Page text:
It is continuous in [0,1] and derivable in (0,1), therefore, there is a value of c in that interval such that: Let’s go on to calculate point c of the theorem.

We calculate what the function is worth at the extremes of the interval:  And we calculate f'(c): On the other hand, we calculate f'(c) from f'(x): Substituting x for c: We match both results of f'(c) and we are left with an equation that depends on c and where we can clear it and find the value of c they are asking for: ### Example 2

Calculates the c point that satisfies the average value theorem for the next function in the interval [0.4]: We have to check that the function is continuous and devirable in that interval. We have a critical point at point x=2, so we are going to study continuity and derivability at that point (both sections are continuous and derivable because they are polynomials).

Continuity:

To see if the function is continuous in x=2, we have to check that its lateral limits and the value of the function in x=2 coincide.

The limit on the left of x=2 is: The limit on the right: And the value of the function: The lateral limits and the value of the function in x=2 coincide: So the function is continuous at x=2

Now let’s see if the function is derivable in x=2

For this, we obtain the derivative of f(x): And now we check if f'(x) is continuous at x=2.

The limit on the left is: The limit on the right: And the value of f'(x) in x=2 is: The lateral limits and the value of f'(x) coincide: Therefore f'(x) is continuous for x=2 and f(x) is derivable for x=2.

They fulfill the two obligatory conditions, then the theorem of the average value can be applied and there will be a point c in the interval [0,4] such that: We calculate the value of the function at the extremes:  And we calculate the value of f'(c): On the other hand, we get f'(c), from f'(x), replacing x with c: In the first stretch we get no value of c, but in the second stretch, it depends on c, which we equal to the value of f'(c) previously calculated and we get what c is worth: ### Example 3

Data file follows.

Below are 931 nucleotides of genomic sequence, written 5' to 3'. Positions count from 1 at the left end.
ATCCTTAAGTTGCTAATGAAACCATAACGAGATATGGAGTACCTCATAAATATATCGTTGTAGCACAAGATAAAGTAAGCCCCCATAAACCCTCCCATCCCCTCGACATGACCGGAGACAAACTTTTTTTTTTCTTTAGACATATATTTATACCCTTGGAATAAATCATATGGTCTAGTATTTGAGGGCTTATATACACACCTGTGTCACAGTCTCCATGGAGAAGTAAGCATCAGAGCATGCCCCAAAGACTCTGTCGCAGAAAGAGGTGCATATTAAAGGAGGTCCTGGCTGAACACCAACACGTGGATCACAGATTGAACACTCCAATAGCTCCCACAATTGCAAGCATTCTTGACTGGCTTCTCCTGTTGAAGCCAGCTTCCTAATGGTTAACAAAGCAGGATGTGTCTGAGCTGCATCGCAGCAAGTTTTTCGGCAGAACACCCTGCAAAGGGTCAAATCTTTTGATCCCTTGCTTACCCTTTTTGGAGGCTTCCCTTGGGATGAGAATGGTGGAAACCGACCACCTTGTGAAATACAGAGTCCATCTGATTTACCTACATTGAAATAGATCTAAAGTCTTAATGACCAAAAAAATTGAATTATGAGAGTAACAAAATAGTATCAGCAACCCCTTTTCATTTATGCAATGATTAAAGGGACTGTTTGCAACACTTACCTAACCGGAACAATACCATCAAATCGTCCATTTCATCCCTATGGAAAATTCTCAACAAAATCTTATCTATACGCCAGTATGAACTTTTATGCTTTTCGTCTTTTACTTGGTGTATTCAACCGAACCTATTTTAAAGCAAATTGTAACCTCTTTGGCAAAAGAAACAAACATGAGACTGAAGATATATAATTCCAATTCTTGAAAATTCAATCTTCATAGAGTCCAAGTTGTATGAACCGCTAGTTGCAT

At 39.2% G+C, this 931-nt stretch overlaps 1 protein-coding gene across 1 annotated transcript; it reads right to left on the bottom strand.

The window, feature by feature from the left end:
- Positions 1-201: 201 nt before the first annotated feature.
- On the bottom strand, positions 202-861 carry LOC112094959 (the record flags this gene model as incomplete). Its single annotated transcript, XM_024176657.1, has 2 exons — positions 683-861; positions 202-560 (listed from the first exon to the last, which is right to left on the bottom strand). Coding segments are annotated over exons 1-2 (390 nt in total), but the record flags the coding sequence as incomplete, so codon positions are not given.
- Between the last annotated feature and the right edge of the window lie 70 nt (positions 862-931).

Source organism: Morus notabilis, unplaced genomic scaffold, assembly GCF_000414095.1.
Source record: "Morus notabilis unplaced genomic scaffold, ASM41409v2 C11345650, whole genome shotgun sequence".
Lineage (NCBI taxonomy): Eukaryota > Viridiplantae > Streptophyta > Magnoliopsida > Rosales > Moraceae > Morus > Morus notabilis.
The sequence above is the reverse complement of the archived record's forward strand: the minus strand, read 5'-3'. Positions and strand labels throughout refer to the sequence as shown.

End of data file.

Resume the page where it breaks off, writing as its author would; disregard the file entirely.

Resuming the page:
Find a and b for f(x) to meet the conditions of the average value theorem in [0,2] and calculate the c point that satisfies the average value theorem for that interval: For the conditions of the average value theorem to be met, the function must be continuous and derivable at point x=1.

For it to be continuous, the lateral limits of x=1 must coincide.

The limit on the left is: And the limit on the right is: As they have to be equal, we match both results, obtaining the following equation For the function to be derivable, its derivative must be continuous. Therefore, we obtain the derivative of the function: And we check its continuity in x=1. For it the lateral limits must coincide:  Matching both results, we obtain directly the value of b: This value of b, we substitute it in the equation obtained previously: From where we clear the value of a: Once the values of a and b have been calculated, we substitute them in the function And we are going to calculate point c of the theorem of the average value.

We already know that the function is continuous and derivable, so we now calculate the value of the function at the extremes of the interval:  And now we calculate the value of f'(c): On the other hand, we obtain f'(c), from f'(x), replacing x with c: The first section depends on c, so we equal it to the value of f'(c) that we have obtained before and we clear the value of c: